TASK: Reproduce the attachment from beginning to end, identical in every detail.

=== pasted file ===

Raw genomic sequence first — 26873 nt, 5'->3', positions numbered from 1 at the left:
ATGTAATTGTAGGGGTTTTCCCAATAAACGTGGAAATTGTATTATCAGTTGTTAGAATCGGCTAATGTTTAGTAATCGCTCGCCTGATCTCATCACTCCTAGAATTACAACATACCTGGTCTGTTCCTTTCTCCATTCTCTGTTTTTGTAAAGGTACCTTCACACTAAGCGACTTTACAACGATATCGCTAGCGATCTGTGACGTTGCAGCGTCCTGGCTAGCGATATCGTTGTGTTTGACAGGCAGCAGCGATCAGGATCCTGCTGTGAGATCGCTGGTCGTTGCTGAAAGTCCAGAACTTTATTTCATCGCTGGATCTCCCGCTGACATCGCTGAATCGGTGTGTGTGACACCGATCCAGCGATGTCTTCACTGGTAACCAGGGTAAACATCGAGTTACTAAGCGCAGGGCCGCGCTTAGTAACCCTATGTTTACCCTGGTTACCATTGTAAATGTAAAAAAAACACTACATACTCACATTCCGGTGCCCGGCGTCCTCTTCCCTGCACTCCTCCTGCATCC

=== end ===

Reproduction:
Raw genomic sequence first — 26873 nt, 5'->3', positions numbered from 1 at the left:
ATGTAATTGTAGGGGTTTTCCCAATAAACGTGGAAATTGTATTATCAGTTGTTAGAATCGGCTAATGTTTAGTAATCGCTCGCCTGATCTCATCACTCCTAGAATTACAACATACCTGGTCTGTTCCTTTCTCCATTCTCTGTTTTTGTAAAGGTACCTTCACACTAAGCGACTTTACAACGATATCGCTAGCGATCTGTGACGTTGCAGCGTCCTGGCTAGCGATATCGTTGTGTTTGACAGGCAGCAGCGATCAGGATCCTGCTGTGAGATCGCTGGTCGTTGCTGAAAGTCCAGAACTTTATTTCATCGCTGGATCTCCCGCTGACATCGCTGAATCGGTGTGTGTGACACCGATCCAGCGATGTCTTCACTGGTAACCAGGGTAAACATCGAGTTACTAAGCGCAGGGCCGCGCTTAGTAACCCTATGTTTACCCTGGTTACCATTGTAAATGTAAAAAAAACACTACATACTCACATTCCGGTGCCCGGCGTCCTCTTCCCTGCACTCCTCCTGCATCC